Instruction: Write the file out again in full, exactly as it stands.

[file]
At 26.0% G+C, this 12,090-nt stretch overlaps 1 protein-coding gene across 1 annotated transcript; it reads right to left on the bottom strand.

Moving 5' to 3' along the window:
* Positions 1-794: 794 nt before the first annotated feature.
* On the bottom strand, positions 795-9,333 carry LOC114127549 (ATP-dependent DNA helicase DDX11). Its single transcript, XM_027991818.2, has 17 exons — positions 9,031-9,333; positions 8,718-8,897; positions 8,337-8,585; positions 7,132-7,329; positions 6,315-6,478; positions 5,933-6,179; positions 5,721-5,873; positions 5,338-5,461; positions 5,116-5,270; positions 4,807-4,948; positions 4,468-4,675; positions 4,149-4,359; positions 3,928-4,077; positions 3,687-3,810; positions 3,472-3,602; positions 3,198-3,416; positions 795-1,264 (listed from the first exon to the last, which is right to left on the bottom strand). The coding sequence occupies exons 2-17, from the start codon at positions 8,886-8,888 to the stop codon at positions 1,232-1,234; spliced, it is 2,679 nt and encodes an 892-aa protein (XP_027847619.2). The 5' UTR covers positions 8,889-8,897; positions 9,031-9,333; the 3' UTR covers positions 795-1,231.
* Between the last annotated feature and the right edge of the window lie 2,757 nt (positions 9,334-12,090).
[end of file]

At 26.0% G+C, this 12,090-nt stretch overlaps 1 protein-coding gene across 1 annotated transcript; it reads right to left on the bottom strand.

Moving 5' to 3' along the window:
* Positions 1-794: 794 nt before the first annotated feature.
* On the bottom strand, positions 795-9,333 carry LOC114127549 (ATP-dependent DNA helicase DDX11). Its single transcript, XM_027991818.2, has 17 exons — positions 9,031-9,333; positions 8,718-8,897; positions 8,337-8,585; positions 7,132-7,329; positions 6,315-6,478; positions 5,933-6,179; positions 5,721-5,873; positions 5,338-5,461; positions 5,116-5,270; positions 4,807-4,948; positions 4,468-4,675; positions 4,149-4,359; positions 3,928-4,077; positions 3,687-3,810; positions 3,472-3,602; positions 3,198-3,416; positions 795-1,264 (listed from the first exon to the last, which is right to left on the bottom strand). The coding sequence occupies exons 2-17, from the start codon at positions 8,886-8,888 to the stop codon at positions 1,232-1,234; spliced, it is 2,679 nt and encodes an 892-aa protein (XP_027847619.2). The 5' UTR covers positions 8,889-8,897; positions 9,031-9,333; the 3' UTR covers positions 795-1,231.
* Between the last annotated feature and the right edge of the window lie 2,757 nt (positions 9,334-12,090).